£2.4 billion more for the NHS’s gatekeepers
Edmund Stubbs, 21 April 2016
In the words of Maureen Baker, chair of the Royal College of GPs, the government’s announcement of an extra £2.4 billion of funding for general practice is ‘the most significant announcement for our profession since the 1960s’.
This initiative will raise the total expenditure on General Practice from £9.6 billion to over £12 billion (a 14 per cent rise) and comes combined with an extra £500 million investment in the form of a national turnaround package intended to support GP practices. Clinical Commissioning Groups will also contribute additional funding.
The targeted areas where this money is to be spent seem to reflect well informed decisions enhancing what is already in place. 5,000 additional GPs are to be recruited over the next five years which is great news for currently overstretched GPs facing burn-out. There is more good news for British mental health services in the form of 3,000 fully funded, practice based, mental health therapist training places.
GPs often highlight the huge burden of mental health on the community. Many of their daily appointments involve problems that relate to underlying mental health issues. Having a specifically trained team member in their practice to deal with these issues is likely to prove a major asset.
The newly available funds will also support more clinical pharmacists, practice nurses and physician assistants; as well as more managers and receptionists. Support will also be put in place to relieve GPs experiencing burnout while reforms will be introduced with the aim of cutting red tape and bureaucracy, making it easier for GPs to work more easily with hospitals. Money will also be available to fund better surgery facilities and investment in improved information technology.
NHS England’s chief executive, Simon Stevens, has openly admitted that GP practice has faced real problems and this is the reason for the increased funding. He further acknowledges the neglect of general practice which has occurred over the last ten years while the number of hospital specialists has increased – a bizarre situation because, in effect, general practitioners act as the health service’s gatekeepers. Patients cannot refer themselves for specialist treatment. They must first go and consult their GP who will then assess their medical needs and refer them, if appropriate, for further diagnostic or curative services. In health systems around the world where this is not the case, costs can be driven up tremendously as a consequence.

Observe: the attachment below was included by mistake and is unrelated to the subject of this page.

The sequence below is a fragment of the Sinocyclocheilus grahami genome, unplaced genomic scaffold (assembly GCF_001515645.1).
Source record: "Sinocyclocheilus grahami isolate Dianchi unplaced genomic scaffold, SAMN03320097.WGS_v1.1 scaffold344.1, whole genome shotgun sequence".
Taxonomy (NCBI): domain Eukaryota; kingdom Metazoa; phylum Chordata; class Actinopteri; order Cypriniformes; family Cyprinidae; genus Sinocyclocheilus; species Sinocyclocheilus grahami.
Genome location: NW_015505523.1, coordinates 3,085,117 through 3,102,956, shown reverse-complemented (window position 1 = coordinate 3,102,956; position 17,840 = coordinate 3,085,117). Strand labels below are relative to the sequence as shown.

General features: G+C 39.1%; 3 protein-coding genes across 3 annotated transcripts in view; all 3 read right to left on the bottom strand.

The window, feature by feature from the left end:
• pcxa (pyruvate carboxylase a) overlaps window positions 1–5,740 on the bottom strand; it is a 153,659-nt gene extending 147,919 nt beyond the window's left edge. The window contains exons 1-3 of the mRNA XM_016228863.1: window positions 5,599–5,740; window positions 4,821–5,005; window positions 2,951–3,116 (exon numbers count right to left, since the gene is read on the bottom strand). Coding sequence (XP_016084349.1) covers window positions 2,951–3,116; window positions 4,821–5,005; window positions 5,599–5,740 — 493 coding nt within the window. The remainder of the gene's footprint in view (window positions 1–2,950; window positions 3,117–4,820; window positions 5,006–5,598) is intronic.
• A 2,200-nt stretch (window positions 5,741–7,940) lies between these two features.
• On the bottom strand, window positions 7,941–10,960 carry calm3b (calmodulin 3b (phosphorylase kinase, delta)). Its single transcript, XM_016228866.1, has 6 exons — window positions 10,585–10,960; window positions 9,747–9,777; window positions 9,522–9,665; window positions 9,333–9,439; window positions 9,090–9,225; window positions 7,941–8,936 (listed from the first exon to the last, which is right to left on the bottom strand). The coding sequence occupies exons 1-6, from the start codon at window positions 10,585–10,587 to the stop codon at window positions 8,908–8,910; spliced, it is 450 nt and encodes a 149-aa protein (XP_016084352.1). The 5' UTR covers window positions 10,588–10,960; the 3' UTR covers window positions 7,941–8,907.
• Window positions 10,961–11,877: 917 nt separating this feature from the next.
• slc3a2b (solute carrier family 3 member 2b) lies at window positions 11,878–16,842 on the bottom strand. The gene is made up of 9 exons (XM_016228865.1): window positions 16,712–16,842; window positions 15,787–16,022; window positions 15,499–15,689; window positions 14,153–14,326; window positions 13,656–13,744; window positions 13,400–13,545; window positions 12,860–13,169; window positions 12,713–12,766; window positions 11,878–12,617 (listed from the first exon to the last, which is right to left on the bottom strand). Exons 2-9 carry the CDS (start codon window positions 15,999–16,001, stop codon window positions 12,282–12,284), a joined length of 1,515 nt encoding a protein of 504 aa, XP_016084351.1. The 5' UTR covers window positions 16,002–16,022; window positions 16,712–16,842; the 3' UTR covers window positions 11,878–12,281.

Because of this referral system, GPs are a key component in any proposed efficiency drives. A GP is able to select patients with real need for further services from others who need only minor or no treatment. This saves money. In addition, GPs, in recognising patients who are becoming seriously unwell early, and by referring them on to the correct services, will reduce demand on the system from those patients would otherwise deteriorate yet further before seeking far more costly specialised treatment at a later stage their illness, often at a greater risk to their own long-term health and wellbeing.
Overworked GPs cannot fulfil this essential gatekeeper function properly. Patients are let down when a stressed GP misses a telling symptom, and the health system will consequently suffer logistically and financially in the long term.
This new investment in GP services is cause for optimism. Perhaps we as a nation are moving towards promoting good general health instead of offering damage limitation intervention through acute hospital services. With this new considerable investment from NHS England, GPs will be able do a far better job at promoting and maintaining good health in their local population and perhaps more junior doctors will thereby feel inspired to undertake general practice training. Both these factors will undoubtedly safeguard the general health of the British public.
Edmund Stubbs is Healthcare Researcher at Civitas